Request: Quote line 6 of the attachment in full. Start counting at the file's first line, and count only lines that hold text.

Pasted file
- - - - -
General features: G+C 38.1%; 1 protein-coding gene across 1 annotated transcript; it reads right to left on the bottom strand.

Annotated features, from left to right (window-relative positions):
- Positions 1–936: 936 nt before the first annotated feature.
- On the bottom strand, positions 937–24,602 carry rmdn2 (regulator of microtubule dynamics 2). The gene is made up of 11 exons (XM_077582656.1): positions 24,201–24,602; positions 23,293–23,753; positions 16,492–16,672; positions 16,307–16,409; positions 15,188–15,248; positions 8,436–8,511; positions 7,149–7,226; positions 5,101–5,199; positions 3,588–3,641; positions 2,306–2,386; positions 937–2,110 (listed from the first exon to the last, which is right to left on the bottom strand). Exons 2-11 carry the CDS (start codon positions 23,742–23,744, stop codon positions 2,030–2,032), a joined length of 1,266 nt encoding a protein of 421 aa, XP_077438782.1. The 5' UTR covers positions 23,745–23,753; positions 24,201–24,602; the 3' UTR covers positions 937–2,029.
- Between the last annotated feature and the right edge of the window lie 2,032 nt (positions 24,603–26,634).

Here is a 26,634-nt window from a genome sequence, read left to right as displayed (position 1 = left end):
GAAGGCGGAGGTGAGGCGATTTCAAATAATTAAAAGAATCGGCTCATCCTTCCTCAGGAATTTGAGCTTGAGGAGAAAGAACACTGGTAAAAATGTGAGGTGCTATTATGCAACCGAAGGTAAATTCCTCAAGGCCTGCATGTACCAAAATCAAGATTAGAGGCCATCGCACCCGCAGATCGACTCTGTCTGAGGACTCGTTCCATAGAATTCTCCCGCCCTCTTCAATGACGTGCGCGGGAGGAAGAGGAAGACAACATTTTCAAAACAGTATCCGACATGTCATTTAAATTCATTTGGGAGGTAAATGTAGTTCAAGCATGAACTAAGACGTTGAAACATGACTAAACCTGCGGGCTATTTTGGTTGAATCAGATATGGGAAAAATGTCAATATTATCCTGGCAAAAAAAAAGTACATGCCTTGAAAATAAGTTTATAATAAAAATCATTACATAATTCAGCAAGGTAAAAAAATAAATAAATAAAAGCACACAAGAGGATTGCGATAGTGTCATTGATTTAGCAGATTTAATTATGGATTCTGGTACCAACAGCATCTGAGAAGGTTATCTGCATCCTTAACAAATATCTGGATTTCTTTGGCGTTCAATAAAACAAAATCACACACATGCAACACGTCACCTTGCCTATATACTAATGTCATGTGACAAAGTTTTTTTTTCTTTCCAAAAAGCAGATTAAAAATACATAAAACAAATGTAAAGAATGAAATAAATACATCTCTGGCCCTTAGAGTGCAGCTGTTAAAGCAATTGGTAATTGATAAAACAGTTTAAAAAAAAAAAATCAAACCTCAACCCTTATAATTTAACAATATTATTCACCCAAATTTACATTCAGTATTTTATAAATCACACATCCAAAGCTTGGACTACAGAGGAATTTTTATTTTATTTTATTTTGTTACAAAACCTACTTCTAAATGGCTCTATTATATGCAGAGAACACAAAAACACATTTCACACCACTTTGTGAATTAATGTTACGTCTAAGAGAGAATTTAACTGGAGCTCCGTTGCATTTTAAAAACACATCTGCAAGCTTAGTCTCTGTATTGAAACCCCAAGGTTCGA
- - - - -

Here is a 26,634-nt window from a genome sequence, read left to right as displayed (position 1 = left end):